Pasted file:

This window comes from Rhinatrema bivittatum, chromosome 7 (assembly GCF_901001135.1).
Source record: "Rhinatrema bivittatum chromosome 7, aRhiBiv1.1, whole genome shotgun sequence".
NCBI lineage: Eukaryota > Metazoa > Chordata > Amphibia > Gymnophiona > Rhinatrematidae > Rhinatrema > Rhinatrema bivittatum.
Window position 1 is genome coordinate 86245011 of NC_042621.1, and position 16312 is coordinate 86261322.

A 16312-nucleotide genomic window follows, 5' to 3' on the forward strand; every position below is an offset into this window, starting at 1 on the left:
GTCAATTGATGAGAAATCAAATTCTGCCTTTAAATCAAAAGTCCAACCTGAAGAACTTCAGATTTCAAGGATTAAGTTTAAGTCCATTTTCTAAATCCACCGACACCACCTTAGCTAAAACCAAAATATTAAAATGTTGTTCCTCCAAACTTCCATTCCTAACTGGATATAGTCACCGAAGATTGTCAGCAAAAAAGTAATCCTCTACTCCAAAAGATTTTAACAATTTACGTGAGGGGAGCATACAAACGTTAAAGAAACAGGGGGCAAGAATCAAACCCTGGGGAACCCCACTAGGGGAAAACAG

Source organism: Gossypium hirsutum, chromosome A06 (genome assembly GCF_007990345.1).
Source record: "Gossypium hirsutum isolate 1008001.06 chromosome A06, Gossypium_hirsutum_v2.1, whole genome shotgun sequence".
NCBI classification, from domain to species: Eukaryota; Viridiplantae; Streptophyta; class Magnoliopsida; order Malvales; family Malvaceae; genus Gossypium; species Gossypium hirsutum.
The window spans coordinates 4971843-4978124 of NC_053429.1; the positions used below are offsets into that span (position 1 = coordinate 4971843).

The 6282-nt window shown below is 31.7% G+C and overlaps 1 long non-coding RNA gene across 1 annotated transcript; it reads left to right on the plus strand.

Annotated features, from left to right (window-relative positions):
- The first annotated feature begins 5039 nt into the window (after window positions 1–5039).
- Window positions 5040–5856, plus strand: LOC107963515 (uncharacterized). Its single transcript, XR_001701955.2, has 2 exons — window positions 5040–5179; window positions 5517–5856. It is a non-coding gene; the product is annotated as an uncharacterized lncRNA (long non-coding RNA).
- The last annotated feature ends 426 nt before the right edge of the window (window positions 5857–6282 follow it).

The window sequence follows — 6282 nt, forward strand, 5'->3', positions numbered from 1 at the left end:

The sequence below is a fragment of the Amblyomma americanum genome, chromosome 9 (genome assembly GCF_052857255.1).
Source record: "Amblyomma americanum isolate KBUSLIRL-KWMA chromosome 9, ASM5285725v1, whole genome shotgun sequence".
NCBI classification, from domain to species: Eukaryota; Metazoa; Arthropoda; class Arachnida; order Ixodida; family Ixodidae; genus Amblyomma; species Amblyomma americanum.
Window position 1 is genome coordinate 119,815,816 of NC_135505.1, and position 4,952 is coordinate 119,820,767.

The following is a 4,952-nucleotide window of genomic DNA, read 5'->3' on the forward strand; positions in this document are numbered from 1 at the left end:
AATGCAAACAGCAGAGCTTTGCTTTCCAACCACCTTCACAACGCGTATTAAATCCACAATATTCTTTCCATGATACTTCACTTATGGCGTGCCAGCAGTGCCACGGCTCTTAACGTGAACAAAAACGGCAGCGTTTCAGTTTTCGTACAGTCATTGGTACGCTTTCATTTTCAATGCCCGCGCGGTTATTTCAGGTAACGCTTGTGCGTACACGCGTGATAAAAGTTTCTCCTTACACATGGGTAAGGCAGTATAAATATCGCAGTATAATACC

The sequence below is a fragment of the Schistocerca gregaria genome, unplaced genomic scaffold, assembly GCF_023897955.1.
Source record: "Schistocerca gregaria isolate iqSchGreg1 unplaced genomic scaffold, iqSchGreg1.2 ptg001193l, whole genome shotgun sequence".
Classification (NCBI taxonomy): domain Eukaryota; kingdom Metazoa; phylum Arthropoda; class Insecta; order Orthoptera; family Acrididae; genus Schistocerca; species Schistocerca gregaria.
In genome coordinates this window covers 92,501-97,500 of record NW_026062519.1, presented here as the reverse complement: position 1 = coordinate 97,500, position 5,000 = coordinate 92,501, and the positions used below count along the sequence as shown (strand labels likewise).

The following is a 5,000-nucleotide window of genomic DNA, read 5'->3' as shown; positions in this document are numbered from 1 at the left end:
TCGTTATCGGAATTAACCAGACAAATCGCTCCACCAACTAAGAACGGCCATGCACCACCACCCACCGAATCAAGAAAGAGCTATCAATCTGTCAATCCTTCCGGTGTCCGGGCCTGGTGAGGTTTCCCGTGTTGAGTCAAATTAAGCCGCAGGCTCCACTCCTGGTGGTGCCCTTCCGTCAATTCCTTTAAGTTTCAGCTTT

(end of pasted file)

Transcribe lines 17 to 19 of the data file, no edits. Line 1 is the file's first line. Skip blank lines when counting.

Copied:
The sequence below is a fragment of the Amblyomma americanum genome, chromosome 9 (genome assembly GCF_052857255.1).
Source record: "Amblyomma americanum isolate KBUSLIRL-KWMA chromosome 9, ASM5285725v1, whole genome shotgun sequence".
NCBI classification, from domain to species: Eukaryota; Metazoa; Arthropoda; class Arachnida; order Ixodida; family Ixodidae; genus Amblyomma; species Amblyomma americanum.